Utility-scale solar photovoltaics (PV) met 2.08% of annual electricity demand, and concentrating solar power (CSP) another 0.28%.
Renewable energy consultant Bernard Chabot has released his latest analysis of electricity production from solar and wind in California, finding that utility-scale solar photovoltaics (PV) met 2.08% of annual electricity demand, and concentrating solar power (CSP) another 0.28%.
This analysis does not include the estimated 2 GW of “behind-the-meter” PV that the state has installed, as California’s grid operator does not track the output of these systems. Overall, utility-scale renewable energy including hydropower meet 21.3% of California’s demand during 2013.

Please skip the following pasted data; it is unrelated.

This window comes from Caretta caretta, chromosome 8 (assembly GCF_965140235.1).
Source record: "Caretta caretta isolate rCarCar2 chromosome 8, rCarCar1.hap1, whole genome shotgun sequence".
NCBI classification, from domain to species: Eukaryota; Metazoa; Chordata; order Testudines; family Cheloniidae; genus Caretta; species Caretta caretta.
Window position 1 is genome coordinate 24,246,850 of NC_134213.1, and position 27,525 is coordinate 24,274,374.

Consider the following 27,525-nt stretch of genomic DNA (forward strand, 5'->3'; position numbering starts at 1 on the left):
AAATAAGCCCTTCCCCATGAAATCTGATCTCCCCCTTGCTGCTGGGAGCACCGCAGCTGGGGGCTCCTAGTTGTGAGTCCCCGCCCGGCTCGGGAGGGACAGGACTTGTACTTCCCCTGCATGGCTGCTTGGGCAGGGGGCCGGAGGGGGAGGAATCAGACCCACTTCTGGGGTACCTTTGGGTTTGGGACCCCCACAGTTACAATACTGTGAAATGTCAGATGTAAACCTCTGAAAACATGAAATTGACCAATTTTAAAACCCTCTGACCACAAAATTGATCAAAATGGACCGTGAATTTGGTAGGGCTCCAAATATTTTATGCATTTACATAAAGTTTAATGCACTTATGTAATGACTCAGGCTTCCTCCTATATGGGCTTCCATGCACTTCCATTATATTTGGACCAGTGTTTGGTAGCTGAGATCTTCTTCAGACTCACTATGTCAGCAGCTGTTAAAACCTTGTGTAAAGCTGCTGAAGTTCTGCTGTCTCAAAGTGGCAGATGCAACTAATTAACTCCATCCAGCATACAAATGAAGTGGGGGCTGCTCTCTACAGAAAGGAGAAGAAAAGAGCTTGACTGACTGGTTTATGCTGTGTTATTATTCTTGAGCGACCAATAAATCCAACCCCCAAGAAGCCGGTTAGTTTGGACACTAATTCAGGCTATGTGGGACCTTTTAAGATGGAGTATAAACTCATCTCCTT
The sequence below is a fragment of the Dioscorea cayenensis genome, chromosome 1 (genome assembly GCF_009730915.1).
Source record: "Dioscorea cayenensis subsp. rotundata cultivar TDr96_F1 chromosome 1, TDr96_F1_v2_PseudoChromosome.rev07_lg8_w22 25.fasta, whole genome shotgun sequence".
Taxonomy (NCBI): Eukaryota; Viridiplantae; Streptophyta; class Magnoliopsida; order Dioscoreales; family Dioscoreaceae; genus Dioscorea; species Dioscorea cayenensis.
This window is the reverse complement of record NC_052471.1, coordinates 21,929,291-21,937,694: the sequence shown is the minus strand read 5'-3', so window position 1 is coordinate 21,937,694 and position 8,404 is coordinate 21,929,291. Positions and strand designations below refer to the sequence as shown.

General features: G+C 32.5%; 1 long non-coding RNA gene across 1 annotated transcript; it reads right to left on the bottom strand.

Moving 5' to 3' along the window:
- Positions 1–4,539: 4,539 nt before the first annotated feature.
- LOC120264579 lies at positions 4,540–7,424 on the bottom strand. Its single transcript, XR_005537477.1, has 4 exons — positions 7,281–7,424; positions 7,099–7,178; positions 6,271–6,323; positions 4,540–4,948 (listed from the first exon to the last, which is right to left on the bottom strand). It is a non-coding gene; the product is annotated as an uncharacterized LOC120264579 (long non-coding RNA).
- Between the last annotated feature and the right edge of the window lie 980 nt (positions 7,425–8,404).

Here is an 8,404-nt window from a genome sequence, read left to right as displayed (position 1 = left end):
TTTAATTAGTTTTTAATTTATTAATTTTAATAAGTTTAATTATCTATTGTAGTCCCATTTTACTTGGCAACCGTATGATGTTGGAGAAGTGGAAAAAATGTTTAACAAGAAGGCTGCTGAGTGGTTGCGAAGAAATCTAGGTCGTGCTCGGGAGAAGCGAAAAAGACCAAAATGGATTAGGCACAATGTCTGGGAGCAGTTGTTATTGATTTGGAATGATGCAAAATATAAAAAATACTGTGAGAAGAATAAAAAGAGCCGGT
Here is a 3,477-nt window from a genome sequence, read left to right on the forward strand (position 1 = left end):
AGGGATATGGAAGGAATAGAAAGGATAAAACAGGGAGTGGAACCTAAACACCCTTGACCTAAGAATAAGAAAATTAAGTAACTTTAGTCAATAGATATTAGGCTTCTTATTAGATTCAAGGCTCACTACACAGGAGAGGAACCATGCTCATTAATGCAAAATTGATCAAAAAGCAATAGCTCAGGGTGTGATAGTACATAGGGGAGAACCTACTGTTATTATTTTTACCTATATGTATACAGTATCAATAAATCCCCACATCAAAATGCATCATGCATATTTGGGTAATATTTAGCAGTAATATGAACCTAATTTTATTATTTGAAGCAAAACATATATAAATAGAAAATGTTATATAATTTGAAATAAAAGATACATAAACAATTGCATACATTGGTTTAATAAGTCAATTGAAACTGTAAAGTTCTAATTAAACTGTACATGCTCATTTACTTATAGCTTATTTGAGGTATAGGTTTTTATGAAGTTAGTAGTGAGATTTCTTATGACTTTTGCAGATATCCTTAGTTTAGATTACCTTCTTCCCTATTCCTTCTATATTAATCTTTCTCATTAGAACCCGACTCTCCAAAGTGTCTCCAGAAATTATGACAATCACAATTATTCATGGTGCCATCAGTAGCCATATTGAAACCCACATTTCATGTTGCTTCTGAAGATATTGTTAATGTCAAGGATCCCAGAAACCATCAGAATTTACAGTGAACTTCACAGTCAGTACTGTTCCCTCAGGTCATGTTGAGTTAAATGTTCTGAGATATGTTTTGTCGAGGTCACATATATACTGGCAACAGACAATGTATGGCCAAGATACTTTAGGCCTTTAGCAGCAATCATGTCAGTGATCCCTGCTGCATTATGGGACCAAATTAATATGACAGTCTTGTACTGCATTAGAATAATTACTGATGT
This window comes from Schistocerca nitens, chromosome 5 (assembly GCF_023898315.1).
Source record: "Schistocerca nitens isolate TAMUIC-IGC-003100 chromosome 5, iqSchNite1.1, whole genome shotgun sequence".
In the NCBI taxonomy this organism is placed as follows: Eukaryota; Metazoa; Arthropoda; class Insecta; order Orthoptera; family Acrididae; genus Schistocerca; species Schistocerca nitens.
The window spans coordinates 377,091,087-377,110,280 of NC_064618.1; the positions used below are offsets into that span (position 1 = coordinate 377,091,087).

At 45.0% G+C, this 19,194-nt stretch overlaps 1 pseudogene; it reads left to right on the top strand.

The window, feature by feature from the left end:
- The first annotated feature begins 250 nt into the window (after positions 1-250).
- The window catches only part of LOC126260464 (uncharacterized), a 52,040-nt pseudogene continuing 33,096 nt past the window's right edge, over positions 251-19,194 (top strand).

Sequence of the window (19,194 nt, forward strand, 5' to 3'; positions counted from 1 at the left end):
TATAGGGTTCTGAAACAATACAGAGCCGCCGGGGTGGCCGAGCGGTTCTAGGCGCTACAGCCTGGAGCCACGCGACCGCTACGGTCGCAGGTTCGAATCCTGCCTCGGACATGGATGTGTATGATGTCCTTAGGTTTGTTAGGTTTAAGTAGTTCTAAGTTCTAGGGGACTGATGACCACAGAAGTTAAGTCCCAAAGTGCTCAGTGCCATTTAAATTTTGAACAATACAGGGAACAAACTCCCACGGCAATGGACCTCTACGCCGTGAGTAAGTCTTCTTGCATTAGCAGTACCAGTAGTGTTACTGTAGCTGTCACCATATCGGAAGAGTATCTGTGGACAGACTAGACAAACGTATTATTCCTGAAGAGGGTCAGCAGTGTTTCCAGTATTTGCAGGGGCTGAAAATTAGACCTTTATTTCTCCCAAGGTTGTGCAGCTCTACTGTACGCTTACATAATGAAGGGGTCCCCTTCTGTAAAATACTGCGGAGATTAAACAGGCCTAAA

Without the contribution of distributed PV, California’s portion of demand met by solar cannot be compared exactly to European nations. However, the state met less of its demand with solar than Germany or Italy, and likely slightly less than Spain.
And as California is a major importer of electricity, solar and other renewable energy sources represent a larger portion of the state’s production at nearly 30%. The maximum hourly utility-scale PV output during the year was 2.83 GW and the maximum CSP output was 385 MW, however these occurred during different hours.